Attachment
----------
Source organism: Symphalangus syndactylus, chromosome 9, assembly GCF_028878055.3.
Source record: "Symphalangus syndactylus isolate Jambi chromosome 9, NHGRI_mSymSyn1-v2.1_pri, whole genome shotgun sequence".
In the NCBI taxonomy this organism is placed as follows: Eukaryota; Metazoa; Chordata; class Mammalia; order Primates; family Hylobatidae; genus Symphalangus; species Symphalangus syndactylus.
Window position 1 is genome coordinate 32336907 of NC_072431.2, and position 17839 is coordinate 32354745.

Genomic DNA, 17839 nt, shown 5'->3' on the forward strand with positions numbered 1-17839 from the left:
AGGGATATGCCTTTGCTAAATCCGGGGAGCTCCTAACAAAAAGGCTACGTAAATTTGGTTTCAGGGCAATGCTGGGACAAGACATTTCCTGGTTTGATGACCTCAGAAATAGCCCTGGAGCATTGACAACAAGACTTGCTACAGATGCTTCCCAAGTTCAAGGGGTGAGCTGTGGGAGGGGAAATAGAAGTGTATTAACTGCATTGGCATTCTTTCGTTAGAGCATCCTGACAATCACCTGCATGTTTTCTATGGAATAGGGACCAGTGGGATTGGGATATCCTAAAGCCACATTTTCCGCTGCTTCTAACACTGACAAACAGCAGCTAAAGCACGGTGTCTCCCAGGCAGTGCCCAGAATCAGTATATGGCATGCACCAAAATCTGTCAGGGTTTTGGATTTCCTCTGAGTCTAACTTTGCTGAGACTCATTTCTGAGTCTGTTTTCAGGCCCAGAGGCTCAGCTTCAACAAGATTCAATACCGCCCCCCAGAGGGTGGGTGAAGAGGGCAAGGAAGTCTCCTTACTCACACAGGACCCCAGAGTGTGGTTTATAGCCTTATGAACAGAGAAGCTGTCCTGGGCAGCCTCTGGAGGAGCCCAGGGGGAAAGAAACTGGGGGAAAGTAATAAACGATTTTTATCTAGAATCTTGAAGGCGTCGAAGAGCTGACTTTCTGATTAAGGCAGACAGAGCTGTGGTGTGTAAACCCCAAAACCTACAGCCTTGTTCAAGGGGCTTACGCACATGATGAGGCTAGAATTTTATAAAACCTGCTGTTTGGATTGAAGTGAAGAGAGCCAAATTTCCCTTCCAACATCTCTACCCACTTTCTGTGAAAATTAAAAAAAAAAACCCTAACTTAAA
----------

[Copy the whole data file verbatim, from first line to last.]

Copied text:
Source organism: Symphalangus syndactylus, chromosome 9, assembly GCF_028878055.3.
Source record: "Symphalangus syndactylus isolate Jambi chromosome 9, NHGRI_mSymSyn1-v2.1_pri, whole genome shotgun sequence".
In the NCBI taxonomy this organism is placed as follows: Eukaryota; Metazoa; Chordata; class Mammalia; order Primates; family Hylobatidae; genus Symphalangus; species Symphalangus syndactylus.
Window position 1 is genome coordinate 32336907 of NC_072431.2, and position 17839 is coordinate 32354745.

Genomic DNA, 17839 nt, shown 5'->3' on the forward strand with positions numbered 1-17839 from the left:
AGGGATATGCCTTTGCTAAATCCGGGGAGCTCCTAACAAAAAGGCTACGTAAATTTGGTTTCAGGGCAATGCTGGGACAAGACATTTCCTGGTTTGATGACCTCAGAAATAGCCCTGGAGCATTGACAACAAGACTTGCTACAGATGCTTCCCAAGTTCAAGGGGTGAGCTGTGGGAGGGGAAATAGAAGTGTATTAACTGCATTGGCATTCTTTCGTTAGAGCATCCTGACAATCACCTGCATGTTTTCTATGGAATAGGGACCAGTGGGATTGGGATATCCTAAAGCCACATTTTCCGCTGCTTCTAACACTGACAAACAGCAGCTAAAGCACGGTGTCTCCCAGGCAGTGCCCAGAATCAGTATATGGCATGCACCAAAATCTGTCAGGGTTTTGGATTTCCTCTGAGTCTAACTTTGCTGAGACTCATTTCTGAGTCTGTTTTCAGGCCCAGAGGCTCAGCTTCAACAAGATTCAATACCGCCCCCCAGAGGGTGGGTGAAGAGGGCAAGGAAGTCTCCTTACTCACACAGGACCCCAGAGTGTGGTTTATAGCCTTATGAACAGAGAAGCTGTCCTGGGCAGCCTCTGGAGGAGCCCAGGGGGAAAGAAACTGGGGGAAAGTAATAAACGATTTTTATCTAGAATCTTGAAGGCGTCGAAGAGCTGACTTTCTGATTAAGGCAGACAGAGCTGTGGTGTGTAAACCCCAAAACCTACAGCCTTGTTCAAGGGGCTTACGCACATGATGAGGCTAGAATTTTATAAAACCTGCTGTTTGGATTGAAGTGAAGAGAGCCAAATTTCCCTTCCAACATCTCTACCCACTTTCTGTGAAAATTAAAAAAAAAAACCCTAACTTAAA